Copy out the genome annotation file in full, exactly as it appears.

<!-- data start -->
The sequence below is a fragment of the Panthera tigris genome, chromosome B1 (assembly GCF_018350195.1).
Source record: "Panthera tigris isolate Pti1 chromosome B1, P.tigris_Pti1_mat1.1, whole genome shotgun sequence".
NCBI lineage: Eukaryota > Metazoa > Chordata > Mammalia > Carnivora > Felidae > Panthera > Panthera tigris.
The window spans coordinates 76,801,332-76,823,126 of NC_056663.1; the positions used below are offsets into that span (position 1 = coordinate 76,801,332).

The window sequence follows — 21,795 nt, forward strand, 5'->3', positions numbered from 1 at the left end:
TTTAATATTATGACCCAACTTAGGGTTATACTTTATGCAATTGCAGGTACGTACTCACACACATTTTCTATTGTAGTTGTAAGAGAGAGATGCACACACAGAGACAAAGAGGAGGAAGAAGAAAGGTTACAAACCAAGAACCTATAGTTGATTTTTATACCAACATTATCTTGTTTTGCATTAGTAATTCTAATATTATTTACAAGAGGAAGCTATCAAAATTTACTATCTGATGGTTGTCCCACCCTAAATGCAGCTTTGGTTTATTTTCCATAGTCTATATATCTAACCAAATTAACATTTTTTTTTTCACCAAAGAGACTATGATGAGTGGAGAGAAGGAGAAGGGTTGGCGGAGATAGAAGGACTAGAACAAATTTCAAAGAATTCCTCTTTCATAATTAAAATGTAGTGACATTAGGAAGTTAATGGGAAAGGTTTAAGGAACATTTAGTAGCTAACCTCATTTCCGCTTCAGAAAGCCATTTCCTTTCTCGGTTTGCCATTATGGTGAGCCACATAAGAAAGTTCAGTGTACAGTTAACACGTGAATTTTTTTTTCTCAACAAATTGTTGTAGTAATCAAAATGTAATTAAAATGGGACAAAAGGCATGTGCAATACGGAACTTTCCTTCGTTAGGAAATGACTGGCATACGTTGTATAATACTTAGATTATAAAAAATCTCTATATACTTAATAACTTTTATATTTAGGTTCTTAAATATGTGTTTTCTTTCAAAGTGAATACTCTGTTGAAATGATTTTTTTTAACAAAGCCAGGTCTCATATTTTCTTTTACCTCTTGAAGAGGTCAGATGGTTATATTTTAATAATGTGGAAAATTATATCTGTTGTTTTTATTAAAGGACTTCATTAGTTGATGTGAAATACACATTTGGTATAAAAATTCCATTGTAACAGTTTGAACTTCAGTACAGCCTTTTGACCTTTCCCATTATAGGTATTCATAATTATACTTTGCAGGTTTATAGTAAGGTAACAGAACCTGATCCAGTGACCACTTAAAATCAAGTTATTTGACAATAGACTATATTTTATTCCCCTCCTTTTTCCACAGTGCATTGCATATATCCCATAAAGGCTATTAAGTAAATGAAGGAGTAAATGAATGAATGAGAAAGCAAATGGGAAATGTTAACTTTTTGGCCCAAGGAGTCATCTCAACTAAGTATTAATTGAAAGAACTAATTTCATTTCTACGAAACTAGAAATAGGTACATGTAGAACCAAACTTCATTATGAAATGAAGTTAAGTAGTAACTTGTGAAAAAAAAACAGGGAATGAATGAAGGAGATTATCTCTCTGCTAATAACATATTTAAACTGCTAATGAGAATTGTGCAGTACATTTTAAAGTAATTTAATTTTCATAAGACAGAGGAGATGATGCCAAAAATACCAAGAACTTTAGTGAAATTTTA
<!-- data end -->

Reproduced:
The sequence below is a fragment of the Panthera tigris genome, chromosome B1 (assembly GCF_018350195.1).
Source record: "Panthera tigris isolate Pti1 chromosome B1, P.tigris_Pti1_mat1.1, whole genome shotgun sequence".
NCBI lineage: Eukaryota > Metazoa > Chordata > Mammalia > Carnivora > Felidae > Panthera > Panthera tigris.
The window spans coordinates 76,801,332-76,823,126 of NC_056663.1; the positions used below are offsets into that span (position 1 = coordinate 76,801,332).

The window sequence follows — 21,795 nt, forward strand, 5'->3', positions numbered from 1 at the left end:
TTTAATATTATGACCCAACTTAGGGTTATACTTTATGCAATTGCAGGTACGTACTCACACACATTTTCTATTGTAGTTGTAAGAGAGAGATGCACACACAGAGACAAAGAGGAGGAAGAAGAAAGGTTACAAACCAAGAACCTATAGTTGATTTTTATACCAACATTATCTTGTTTTGCATTAGTAATTCTAATATTATTTACAAGAGGAAGCTATCAAAATTTACTATCTGATGGTTGTCCCACCCTAAATGCAGCTTTGGTTTATTTTCCATAGTCTATATATCTAACCAAATTAACATTTTTTTTTTCACCAAAGAGACTATGATGAGTGGAGAGAAGGAGAAGGGTTGGCGGAGATAGAAGGACTAGAACAAATTTCAAAGAATTCCTCTTTCATAATTAAAATGTAGTGACATTAGGAAGTTAATGGGAAAGGTTTAAGGAACATTTAGTAGCTAACCTCATTTCCGCTTCAGAAAGCCATTTCCTTTCTCGGTTTGCCATTATGGTGAGCCACATAAGAAAGTTCAGTGTACAGTTAACACGTGAATTTTTTTTTCTCAACAAATTGTTGTAGTAATCAAAATGTAATTAAAATGGGACAAAAGGCATGTGCAATACGGAACTTTCCTTCGTTAGGAAATGACTGGCATACGTTGTATAATACTTAGATTATAAAAAATCTCTATATACTTAATAACTTTTATATTTAGGTTCTTAAATATGTGTTTTCTTTCAAAGTGAATACTCTGTTGAAATGATTTTTTTTAACAAAGCCAGGTCTCATATTTTCTTTTACCTCTTGAAGAGGTCAGATGGTTATATTTTAATAATGTGGAAAATTATATCTGTTGTTTTTATTAAAGGACTTCATTAGTTGATGTGAAATACACATTTGGTATAAAAATTCCATTGTAACAGTTTGAACTTCAGTACAGCCTTTTGACCTTTCCCATTATAGGTATTCATAATTATACTTTGCAGGTTTATAGTAAGGTAACAGAACCTGATCCAGTGACCACTTAAAATCAAGTTATTTGACAATAGACTATATTTTATTCCCCTCCTTTTTCCACAGTGCATTGCATATATCCCATAAAGGCTATTAAGTAAATGAAGGAGTAAATGAATGAATGAGAAAGCAAATGGGAAATGTTAACTTTTTGGCCCAAGGAGTCATCTCAACTAAGTATTAATTGAAAGAACTAATTTCATTTCTACGAAACTAGAAATAGGTACATGTAGAACCAAACTTCATTATGAAATGAAGTTAAGTAGTAACTTGTGAAAAAAAAACAGGGAATGAATGAAGGAGATTATCTCTCTGCTAATAACATATTTAAACTGCTAATGAGAATTGTGCAGTACATTTTAAAGTAATTTAATTTTCATAAGACAGAGGAGATGATGCCAAAAATACCAAGAACTTTAGTGAAATTTTA